Despite the prevalence of trade over land, South Eastern Europe (SEE) also contains more than a hundred ports and 12 container terminals, which are important entry and exit points for trade in the Adriatic, Aegean, Black and Ionian Seas, as well as along the Danube.

This report reveals that there is also a maritime Balkan route bringing drugs into SEE through key commercial seaports: cocaine from Latin America and heroin via Türkiye and the Middle East. Other commodities being smuggled along this route include weapons, waste, counterfeit goods and cigarettes. In addition, it provides a glimpse of smuggling along the Danube.

The case studies, which feature nine of the region’s commercial ports, are a central element of this report. The map below shows the ports (in Albania, Bulgaria, Croatia, Greece, Montenegro, Romania and Slovenia) that form the basis of the analysis in this study. These ports were chosen to provide an overview of different types of ports (based on size, ownership, location and history of seizures) and to assess their vulnerability to organized crime.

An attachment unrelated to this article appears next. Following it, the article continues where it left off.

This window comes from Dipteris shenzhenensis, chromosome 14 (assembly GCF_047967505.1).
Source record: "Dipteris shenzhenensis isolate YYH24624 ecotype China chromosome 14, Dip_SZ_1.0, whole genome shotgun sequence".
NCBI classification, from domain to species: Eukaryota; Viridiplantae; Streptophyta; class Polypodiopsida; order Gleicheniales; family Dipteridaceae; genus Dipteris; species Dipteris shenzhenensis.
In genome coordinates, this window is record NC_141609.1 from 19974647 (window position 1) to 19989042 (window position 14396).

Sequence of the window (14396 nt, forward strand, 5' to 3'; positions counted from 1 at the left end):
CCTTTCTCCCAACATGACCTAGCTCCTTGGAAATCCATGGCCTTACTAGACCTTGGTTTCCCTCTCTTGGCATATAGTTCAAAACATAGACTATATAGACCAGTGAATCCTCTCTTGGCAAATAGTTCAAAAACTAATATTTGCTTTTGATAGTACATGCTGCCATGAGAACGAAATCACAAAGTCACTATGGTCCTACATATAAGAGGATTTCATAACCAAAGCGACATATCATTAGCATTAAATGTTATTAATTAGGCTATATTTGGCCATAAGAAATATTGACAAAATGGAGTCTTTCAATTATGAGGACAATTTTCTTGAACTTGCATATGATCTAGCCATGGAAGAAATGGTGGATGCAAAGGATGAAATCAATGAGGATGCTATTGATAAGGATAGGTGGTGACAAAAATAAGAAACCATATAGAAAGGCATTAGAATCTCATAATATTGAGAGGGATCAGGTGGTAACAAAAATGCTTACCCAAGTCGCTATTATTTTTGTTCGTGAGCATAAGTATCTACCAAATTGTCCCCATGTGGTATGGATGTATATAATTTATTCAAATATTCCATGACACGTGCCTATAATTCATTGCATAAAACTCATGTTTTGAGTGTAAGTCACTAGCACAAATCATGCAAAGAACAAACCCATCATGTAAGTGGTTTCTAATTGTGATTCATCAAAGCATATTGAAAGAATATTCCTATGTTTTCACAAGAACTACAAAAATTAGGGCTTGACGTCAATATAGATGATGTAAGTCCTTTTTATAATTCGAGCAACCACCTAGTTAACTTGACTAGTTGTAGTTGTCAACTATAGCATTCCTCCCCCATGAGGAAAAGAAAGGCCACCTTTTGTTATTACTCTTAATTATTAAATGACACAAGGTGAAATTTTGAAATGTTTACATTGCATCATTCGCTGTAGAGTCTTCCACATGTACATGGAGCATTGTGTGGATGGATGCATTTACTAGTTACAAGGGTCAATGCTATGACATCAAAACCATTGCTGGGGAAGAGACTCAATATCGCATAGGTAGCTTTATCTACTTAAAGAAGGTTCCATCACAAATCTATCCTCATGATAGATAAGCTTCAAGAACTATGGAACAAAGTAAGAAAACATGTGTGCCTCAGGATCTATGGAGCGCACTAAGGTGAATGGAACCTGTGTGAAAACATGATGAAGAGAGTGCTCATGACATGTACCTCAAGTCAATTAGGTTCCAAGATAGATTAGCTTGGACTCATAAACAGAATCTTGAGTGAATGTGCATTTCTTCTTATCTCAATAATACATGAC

The map shows the ports (in Albania, Bulgaria, Croatia, Greece, Montenegro, Romania and Slovenia) that form the basis of the analysis in this study. These ports were chosen to provide an overview of different types of ports (based on size, ownership, location and history of seizures) and to assess their vulnerability to organized crime.

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